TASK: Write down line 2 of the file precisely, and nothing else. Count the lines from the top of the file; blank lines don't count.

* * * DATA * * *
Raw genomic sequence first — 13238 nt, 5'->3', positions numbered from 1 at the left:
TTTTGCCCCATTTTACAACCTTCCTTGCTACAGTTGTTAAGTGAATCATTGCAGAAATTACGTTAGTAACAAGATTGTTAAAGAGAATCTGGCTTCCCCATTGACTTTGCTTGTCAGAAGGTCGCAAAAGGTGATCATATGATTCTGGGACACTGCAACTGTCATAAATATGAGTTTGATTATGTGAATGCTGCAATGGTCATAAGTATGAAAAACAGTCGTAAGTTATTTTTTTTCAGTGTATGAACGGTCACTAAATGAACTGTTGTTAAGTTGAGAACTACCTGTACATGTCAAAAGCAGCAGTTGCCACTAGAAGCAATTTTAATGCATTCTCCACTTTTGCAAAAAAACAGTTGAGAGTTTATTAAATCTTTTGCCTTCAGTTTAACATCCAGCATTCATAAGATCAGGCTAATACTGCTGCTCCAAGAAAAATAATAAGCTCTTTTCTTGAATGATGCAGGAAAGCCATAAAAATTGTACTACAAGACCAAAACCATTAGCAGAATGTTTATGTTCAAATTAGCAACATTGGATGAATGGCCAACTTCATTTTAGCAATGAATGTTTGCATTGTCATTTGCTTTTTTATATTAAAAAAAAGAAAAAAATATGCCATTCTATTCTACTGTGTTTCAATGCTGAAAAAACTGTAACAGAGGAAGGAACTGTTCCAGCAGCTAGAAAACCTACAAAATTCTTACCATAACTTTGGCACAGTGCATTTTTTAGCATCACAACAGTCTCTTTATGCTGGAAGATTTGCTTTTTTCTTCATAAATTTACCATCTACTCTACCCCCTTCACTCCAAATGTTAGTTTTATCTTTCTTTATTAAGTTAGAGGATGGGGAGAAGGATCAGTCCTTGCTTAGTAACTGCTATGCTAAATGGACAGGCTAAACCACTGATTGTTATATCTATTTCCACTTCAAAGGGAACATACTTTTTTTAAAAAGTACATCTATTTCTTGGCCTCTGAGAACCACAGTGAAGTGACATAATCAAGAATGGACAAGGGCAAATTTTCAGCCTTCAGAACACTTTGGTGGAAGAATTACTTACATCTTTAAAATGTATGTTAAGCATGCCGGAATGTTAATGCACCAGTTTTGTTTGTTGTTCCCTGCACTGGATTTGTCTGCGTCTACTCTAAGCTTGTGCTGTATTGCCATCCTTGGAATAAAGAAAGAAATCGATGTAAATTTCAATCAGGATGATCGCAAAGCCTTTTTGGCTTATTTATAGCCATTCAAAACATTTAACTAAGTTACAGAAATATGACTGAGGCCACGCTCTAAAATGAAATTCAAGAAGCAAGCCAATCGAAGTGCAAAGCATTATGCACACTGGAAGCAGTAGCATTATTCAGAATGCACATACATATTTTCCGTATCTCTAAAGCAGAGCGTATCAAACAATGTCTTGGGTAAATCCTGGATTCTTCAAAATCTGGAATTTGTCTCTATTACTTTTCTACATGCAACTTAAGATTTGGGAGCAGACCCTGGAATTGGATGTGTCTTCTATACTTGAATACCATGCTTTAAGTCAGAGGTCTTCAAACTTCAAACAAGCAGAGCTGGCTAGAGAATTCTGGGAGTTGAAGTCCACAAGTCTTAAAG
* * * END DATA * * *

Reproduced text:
TTTTGCCCCATTTTACAACCTTCCTTGCTACAGTTGTTAAGTGAATCATTGCAGAAATTACGTTAGTAACAAGATTGTTAAAGAGAATCTGGCTTCCCCATTGACTTTGCTTGTCAGAAGGTCGCAAAAGGTGATCATATGATTCTGGGACACTGCAACTGTCATAAATATGAGTTTGATTATGTGAATGCTGCAATGGTCATAAGTATGAAAAACAGTCGTAAGTTATTTTTTTTCAGTGTATGAACGGTCACTAAATGAACTGTTGTTAAGTTGAGAACTACCTGTACATGTCAAAAGCAGCAGTTGCCACTAGAAGCAATTTTAATGCATTCTCCACTTTTGCAAAAAAACAGTTGAGAGTTTATTAAATCTTTTGCCTTCAGTTTAACATCCAGCATTCATAAGATCAGGCTAATACTGCTGCTCCAAGAAAAATAATAAGCTCTTTTCTTGAATGATGCAGGAAAGCCATAAAAATTGTACTACAAGACCAAAACCATTAGCAGAATGTTTATGTTCAAATTAGCAACATTGGATGAATGGCCAACTTCATTTTAGCAATGAATGTTTGCATTGTCATTTGCTTTTTTATATTAAAAAAAAGAAAAAAATATGCCATTCTATTCTACTGTGTTTCAATGCTGAAAAAACTGTAACAGAGGAAGGAACTGTTCCAGCAGCTAGAAAACCTACAAAATTCTTACCATAACTTTGGCACAGTGCATTTTTTAGCATCACAACAGTCTCTTTATGCTGGAAGATTTGCTTTTTTCTTCATAAATTTACCATCTACTCTACCCCCTTCACTCCAAATGTTAGTTTTATCTTTCTTTATTAAGTTAGAGGATGGGGAGAAGGATCAGTCCTTGCTTAGTAACTGCTATGCTAAATGGACAGGCTAAACCACTGATTGTTATATCTATTTCCACTTCAAAGGGAACATACTTTTTTTAAAAAGTACATCTATTTCTTGGCCTCTGAGAACCACAGTGAAGTGACATAATCAAGAATGGACAAGGGCAAATTTTCAGCCTTCAGAACACTTTGGTGGAAGAATTACTTACATCTTTAAAATGTATGTTAAGCATGCCGGAATGTTAATGCACCAGTTTTGTTTGTTGTTCCCTGCACTGGATTTGTCTGCGTCTACTCTAAGCTTGTGCTGTATTGCCATCCTTGGAATAAAGAAAGAAATCGATGTAAATTTCAATCAGGATGATCGCAAAGCCTTTTTGGCTTATTTATAGCCATTCAAAACATTTAACTAAGTTACAGAAATATGACTGAGGCCACGCTCTAAAATGAAATTCAAGAAGCAAGCCAATCGAAGTGCAAAGCATTATGCACACTGGAAGCAGTAGCATTATTCAGAATGCACATACATATTTTCCGTATCTCTAAAGCAGAGCGTATCAAACAATGTCTTGGGTAAATCCTGGATTCTTCAAAATCTGGAATTTGTCTCTATTACTTTTCTACATGCAACTTAAGATTTGGGAGCAGACCCTGGAATTGGATGTGTCTTCTATACTTGAATACCATGCTTTAAGTCAGAGGTCTTCAAACTTCAAACAAGCAGAGCTGGCTAGAGAATTCTGGGAGTTGAAGTCCACAAGTCTTAAAG